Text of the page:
You can exercise during your pregnancy even if you have not been active before. Good exercises for pregnancy include:
Aerobic exercise is any activity that makes your heart beat faster. This includes brisk walking, swimming and various classes that you do to music.
If you’re new to aerobic exercise, start off slowly and gradually build up to a maximum of four half-hour sessions a week.
Cycling is a great low-impact aerobic exercise. However, as your bump grows, your balance will change, which could mean you are more likely to fall off.
If you’re used to cycling, you should be safe to carry on, but if you begin to feel less stable than usual it may be best to stay off your bike or switch to a stationary bike until after your baby is born.
Using a stationary exercise bike in the gym or as part of a group session is fine.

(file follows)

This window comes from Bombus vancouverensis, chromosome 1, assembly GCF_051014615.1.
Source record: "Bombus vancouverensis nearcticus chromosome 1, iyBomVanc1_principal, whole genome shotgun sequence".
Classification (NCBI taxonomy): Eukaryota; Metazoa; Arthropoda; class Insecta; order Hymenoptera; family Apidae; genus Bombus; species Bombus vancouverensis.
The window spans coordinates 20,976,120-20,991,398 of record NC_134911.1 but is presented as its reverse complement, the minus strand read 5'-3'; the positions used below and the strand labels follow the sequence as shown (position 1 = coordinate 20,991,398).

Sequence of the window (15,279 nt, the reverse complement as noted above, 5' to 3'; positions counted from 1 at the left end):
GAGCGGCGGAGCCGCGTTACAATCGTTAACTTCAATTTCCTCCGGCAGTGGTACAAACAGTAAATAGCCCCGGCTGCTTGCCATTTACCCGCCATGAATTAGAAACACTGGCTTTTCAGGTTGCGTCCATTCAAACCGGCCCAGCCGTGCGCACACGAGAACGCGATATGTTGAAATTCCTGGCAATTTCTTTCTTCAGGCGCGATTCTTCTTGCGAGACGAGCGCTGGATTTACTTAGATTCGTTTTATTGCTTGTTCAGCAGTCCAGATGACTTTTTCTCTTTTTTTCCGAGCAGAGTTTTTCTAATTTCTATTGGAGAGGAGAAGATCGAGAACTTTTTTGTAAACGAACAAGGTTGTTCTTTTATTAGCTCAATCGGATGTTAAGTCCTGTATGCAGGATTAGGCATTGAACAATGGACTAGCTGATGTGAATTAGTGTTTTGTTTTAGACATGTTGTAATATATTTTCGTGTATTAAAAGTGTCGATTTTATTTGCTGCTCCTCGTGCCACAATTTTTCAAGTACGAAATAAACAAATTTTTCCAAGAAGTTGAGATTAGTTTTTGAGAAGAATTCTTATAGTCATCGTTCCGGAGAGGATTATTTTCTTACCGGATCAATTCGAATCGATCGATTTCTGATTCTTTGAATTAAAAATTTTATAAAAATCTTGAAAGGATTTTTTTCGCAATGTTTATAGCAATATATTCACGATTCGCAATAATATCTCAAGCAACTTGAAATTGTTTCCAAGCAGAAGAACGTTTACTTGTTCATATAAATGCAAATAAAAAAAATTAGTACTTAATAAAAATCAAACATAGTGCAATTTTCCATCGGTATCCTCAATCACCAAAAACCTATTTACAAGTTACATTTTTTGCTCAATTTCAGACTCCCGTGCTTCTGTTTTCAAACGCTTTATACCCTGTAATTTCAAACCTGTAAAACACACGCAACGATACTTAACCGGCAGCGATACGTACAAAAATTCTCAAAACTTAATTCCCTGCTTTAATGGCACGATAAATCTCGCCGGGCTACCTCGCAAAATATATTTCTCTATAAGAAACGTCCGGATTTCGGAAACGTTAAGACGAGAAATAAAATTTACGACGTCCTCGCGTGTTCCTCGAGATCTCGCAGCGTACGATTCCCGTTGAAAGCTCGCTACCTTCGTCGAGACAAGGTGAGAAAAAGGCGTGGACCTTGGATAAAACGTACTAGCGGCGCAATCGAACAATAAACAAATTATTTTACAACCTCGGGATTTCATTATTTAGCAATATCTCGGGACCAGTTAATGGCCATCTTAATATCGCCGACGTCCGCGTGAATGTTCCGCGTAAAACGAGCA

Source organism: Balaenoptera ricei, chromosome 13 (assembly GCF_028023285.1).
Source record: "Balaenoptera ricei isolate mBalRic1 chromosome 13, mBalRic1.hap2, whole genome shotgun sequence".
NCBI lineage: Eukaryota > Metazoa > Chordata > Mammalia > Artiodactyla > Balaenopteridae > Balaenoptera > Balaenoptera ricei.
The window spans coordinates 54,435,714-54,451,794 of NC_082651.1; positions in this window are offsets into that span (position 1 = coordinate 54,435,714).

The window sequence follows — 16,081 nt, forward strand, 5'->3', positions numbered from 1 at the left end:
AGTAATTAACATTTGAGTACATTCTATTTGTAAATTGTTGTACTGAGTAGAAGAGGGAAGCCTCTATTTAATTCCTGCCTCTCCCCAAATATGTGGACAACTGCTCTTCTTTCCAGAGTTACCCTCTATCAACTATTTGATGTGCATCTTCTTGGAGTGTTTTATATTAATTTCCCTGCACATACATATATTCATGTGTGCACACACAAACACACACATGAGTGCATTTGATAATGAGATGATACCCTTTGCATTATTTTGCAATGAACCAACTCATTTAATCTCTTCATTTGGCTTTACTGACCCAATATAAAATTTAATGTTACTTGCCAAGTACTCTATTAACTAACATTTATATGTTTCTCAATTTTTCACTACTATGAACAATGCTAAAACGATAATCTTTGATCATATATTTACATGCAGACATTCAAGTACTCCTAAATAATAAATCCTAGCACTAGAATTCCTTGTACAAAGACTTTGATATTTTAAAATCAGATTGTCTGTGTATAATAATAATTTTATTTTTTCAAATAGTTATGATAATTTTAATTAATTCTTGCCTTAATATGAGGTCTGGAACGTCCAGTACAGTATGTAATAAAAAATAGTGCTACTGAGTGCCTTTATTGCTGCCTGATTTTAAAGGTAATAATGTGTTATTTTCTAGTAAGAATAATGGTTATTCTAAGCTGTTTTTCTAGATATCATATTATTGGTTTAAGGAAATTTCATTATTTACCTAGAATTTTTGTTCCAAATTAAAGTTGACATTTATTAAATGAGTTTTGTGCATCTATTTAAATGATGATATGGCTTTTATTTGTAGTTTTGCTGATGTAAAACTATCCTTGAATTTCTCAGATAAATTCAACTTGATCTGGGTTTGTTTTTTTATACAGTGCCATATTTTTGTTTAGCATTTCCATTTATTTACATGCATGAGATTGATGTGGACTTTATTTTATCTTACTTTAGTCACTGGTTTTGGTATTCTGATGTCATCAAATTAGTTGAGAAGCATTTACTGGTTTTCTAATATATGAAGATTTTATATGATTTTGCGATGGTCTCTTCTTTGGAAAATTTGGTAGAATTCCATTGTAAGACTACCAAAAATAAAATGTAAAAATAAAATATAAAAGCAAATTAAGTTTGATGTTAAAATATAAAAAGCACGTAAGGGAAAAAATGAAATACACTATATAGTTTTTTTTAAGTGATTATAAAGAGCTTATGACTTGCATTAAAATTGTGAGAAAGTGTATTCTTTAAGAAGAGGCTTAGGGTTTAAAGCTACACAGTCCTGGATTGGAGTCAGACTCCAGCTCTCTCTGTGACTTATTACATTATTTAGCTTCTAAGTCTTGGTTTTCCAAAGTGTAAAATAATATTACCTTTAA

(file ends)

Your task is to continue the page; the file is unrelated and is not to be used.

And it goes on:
The aim of Pilates is to improve balance, strength, flexibility and posture. It could help your body cope with carrying the extra weight of your growing baby, as well as preparing you for childbirth and recovering afterwards.
If you were a runner or jogger before you got pregnant, it’s safe and healthy to continue during your pregnancy as long as you feel okay. Your baby will not be harmed by the impact or the movement. Running is a great aerobic workout.
Strength training exercises are exercises that make your muscles stronger. They include swimming, working with weights, walking uphill and digging the garden.
It’s a good way to keep your muscles toned during pregnancy.
Exercising in water supports your bump and won’t strain your back. It’s a great way to get your heart rate up without putting extra stress on your joints and ligaments.